To a tourist, Hawaii's physical beauty can overwhelm any notion of human history hidden by orchids and surfboards. But let's explore some of that past by briefly visiting three places where kings lived. We'll focus primarily on Hawaii's 19th century, one of those "interesting times" of Chinese curses and the start of the latest wave of Hawaiian immigration. That century1 saw this pre-literate stone-age culture turn into an American territory controlled by a few white families descendent from the missionaries who opportunistically replaced Hawaii's defunct nature religion, first with the gospel of Jesus (first) and then with that of Mammon.
Look below at these two "buildings": one created at the beginning of that century and one at the end. Nothing suggests the cultural tsunami that wiped out Hawaiian life as much as the differences between these two structures:
Above is the Temple on the Hill of the Whale: Pu'ukohola Heiau if you speak Hawaiian. The Alexander the Great of Hawaii (called Kamehameha I) built this temple in 1790-91 by piling up tens of thousands of stones (Hawaiians had no mortar) in order to align the gods behind his quest to unite the Hawaiian islands. Europeans, led by the great explorer Captain Cook, had landed about 50 miles south of here a dozen years earlier. Kamehameha adopted their metal weapons to augment the divine assistance this temple gave him. Thirty years later, Kamehameha's son and successor would rule the Hawaiian religion that inspired this edifice was null and void....
...Contrast with the 'Iolani Palace above -- the only Royal Palace in the United States. Completed in 1882 after the Kamehameha's descendents traveled to Europe to see how their fellow royalty lived, it had electricity, phones, and many other modern accoutrements even before Washington D.C's White House. On the left, we have the results of the greatest Hawaiian king leading his men to create a stone-age religious structure. At right a secularized state-of-the-art Victorian-era residence inspired by Renaissance architecture. Get out your reading glasses and examine the flag flying at half mast.3 They'll be a quiz later.
But before we discuss either of the above edifices, let's start with the Hawaii before it was "discovered" by the Europeans (whom the Hawaiian called haole which means "no breath" because they assumed anyone with such a pale appearance must have respiratory problems). To illustrate this we'll go to Pu'uhonua o Honaunau where the National Park Service has restored/reconstructed a royal village complete with temples and a sanctuary spot.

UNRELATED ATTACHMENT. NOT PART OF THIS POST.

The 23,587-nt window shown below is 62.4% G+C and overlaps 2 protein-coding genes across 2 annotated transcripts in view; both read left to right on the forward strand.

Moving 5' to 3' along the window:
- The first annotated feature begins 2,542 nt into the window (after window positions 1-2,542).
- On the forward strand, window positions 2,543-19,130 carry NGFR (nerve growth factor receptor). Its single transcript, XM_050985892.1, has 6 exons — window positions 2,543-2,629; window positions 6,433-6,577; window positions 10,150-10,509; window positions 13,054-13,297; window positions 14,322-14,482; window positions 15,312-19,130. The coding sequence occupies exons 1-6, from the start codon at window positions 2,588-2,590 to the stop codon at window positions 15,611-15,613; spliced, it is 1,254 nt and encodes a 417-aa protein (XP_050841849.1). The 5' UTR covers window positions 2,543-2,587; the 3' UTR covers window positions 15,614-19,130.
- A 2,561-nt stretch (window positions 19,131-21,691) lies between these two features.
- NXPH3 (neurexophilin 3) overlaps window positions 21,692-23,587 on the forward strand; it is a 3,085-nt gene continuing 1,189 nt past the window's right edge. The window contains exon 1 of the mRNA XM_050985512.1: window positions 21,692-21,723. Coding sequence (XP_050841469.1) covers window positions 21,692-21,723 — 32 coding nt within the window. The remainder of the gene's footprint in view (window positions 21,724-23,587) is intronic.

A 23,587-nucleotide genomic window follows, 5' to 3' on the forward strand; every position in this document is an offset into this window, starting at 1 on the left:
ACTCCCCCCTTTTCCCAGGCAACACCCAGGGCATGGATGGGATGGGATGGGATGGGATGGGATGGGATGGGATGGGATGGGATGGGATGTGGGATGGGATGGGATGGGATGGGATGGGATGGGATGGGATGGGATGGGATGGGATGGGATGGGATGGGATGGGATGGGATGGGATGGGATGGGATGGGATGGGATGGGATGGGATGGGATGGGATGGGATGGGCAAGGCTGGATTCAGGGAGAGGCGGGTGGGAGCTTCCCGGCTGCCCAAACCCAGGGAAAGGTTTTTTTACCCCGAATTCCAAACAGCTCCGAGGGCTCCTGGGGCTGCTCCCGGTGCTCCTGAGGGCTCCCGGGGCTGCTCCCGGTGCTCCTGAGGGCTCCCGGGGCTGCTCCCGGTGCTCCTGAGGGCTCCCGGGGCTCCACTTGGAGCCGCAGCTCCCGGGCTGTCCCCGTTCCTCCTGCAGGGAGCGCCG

Pu'uhonua o Honaunau is a 420 acre archeological site near where Captain Cook was killed. Ironically, he died because of a cultural misunderstanding. When Hawaiians met strangers, they offered food. If you ate it, you were obligated to share your possessions with the Hawaiians. What Hawaiian culture called sharing, Europeans considered to be stealing. After this horrible failure to communicate, Cook laid dead. (His bones may have been interred at this temple). The Europeans retaliated not so much with war, but with disease which wiped out 80% of the natives in the ensuing years. The second king and queen of Hawaii traveled to London where they contracted measles and died. Cook, you are avenged.
Ancient Hawaiians had no nails -- or any other metal for that matter. So here's how they built their royal abodes with sticks and stones:
Above left is a half-size framework of a temple/mausoleum using branches from the common 'ohi'a tree tied with coconut-fiber. The thatching uses leaves from the Ti plant. This construction is typical of Hawaiian houses. Without nails and mortar, no palaces could be built, so the residences of kings were typically collections of these buildings (typically ten or more)2 in royal compounds. Certain commoner Hawaiians would specialize in trades such as weaving thatch roofs. They'd learn this from their parents, practice it all their lives, and teach it to their children. Below are more photos from a larger building on this site:
Was this a palace fit for a king? Judging from the Iolani palace pictured near the top of the page, royal residence construction came a long way in a short time.
Without nails or other metal fastenings, the length of the trees pretty well limited the size of Hawaiian abodes, even those for kings (which were typically larger than those of commoners and were constructed on top of lava-stone platforms). But even a king's home was small as lava flows often limited the height of trees. (By the time trees got big, a periodic lava eruption would destroy them.) Below is one of the larger huts, big enough to contains an outrigger canoe made from the Koa tree.
Every building was, essentially, a one-room hut. Kings would have several of these.